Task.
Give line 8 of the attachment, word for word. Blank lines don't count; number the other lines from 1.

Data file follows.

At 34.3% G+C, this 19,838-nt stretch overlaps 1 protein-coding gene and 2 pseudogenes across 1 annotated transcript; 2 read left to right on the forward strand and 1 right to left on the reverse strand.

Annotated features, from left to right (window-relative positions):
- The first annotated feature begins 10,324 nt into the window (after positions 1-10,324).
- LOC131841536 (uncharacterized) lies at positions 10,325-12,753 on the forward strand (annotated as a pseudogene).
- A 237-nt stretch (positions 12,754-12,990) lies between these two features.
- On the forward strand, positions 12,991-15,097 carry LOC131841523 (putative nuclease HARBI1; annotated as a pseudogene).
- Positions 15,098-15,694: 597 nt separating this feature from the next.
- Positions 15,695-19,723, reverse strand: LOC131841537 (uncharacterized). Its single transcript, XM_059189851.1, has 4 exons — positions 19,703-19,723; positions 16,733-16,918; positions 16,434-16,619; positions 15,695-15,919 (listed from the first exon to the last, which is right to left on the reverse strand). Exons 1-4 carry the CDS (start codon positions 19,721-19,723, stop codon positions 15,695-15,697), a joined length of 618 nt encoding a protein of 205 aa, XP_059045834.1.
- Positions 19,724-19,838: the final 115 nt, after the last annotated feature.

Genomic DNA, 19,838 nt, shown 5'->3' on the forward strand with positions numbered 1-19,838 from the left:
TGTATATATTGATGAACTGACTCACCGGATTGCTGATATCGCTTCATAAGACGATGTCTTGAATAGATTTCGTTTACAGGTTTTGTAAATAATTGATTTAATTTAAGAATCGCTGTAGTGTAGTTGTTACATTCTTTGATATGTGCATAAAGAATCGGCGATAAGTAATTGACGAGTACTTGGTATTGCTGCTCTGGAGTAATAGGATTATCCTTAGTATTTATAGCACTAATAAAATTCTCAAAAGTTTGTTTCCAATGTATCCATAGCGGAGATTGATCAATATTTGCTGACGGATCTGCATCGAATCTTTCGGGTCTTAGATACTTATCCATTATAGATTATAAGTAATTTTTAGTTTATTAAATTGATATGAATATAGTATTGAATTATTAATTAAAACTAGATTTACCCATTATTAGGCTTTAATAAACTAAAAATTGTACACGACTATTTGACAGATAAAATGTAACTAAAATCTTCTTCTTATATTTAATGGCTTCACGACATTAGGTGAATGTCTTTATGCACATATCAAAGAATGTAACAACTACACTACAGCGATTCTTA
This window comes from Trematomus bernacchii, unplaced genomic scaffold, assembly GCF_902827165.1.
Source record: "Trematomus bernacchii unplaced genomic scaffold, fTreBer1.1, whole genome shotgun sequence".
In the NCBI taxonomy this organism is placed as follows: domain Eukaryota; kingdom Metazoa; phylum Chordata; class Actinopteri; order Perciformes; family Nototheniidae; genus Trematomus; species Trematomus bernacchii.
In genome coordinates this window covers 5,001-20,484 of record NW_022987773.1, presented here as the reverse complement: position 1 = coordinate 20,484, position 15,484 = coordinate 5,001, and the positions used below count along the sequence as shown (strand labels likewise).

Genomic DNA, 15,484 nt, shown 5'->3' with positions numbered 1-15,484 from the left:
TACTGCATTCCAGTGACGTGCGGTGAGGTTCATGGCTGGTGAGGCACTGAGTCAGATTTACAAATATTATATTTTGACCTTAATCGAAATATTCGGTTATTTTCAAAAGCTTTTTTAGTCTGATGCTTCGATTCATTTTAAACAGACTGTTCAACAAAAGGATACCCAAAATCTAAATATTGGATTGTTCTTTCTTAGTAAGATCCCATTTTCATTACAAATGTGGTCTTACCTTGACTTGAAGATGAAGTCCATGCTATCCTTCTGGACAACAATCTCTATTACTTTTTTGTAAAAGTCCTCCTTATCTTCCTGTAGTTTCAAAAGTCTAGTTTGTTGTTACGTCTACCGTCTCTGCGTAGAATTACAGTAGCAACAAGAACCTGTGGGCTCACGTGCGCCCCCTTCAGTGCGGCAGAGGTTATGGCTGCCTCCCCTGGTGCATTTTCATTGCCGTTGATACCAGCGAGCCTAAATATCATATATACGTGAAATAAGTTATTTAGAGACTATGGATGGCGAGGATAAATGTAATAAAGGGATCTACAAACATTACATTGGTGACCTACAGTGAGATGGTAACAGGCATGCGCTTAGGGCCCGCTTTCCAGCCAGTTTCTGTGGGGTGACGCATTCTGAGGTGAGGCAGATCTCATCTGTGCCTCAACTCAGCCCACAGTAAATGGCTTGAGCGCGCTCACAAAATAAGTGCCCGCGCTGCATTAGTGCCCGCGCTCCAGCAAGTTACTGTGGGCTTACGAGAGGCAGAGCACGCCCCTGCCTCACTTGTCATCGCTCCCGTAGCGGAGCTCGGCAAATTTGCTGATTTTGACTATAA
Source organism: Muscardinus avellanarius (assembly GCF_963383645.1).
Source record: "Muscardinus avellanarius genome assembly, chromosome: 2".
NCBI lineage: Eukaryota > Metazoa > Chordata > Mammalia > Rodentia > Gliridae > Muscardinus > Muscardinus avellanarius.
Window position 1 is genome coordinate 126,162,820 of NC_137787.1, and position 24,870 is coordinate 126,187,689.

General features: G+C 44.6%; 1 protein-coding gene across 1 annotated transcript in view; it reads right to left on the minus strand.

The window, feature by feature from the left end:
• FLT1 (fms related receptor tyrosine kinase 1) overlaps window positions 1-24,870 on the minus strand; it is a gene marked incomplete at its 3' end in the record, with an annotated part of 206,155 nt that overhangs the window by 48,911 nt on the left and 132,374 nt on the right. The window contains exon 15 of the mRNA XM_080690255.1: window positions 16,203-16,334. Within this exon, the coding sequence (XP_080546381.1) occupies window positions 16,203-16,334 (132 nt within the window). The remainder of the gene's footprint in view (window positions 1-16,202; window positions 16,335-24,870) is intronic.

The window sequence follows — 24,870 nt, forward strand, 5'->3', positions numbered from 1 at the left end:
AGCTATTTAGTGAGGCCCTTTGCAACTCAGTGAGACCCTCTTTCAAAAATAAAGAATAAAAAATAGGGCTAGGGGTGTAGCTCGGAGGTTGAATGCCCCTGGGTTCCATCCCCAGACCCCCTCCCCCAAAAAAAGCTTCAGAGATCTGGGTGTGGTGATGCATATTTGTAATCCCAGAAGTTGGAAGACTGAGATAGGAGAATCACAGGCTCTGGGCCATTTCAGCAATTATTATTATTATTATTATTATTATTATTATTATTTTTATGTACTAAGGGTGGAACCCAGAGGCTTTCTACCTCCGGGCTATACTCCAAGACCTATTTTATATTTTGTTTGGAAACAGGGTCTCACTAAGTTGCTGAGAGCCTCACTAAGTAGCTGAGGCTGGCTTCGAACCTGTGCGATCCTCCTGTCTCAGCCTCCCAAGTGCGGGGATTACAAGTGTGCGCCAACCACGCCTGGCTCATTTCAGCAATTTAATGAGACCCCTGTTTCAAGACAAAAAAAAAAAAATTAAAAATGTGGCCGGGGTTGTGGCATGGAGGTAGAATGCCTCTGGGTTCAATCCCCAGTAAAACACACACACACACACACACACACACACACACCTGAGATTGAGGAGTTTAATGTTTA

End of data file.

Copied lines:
- Positions 15,695-19,723, reverse strand: LOC131841537 (uncharacterized). Its single transcript, XM_059189851.1, has 4 exons — positions 19,703-19,723; positions 16,733-16,918; positions 16,434-16,619; positions 15,695-15,919 (listed from the first exon to the last, which is right to left on the reverse strand). Exons 1-4 carry the CDS (start codon positions 19,721-19,723, stop codon positions 15,695-15,697), a joined length of 618 nt encoding a protein of 205 aa, XP_059045834.1.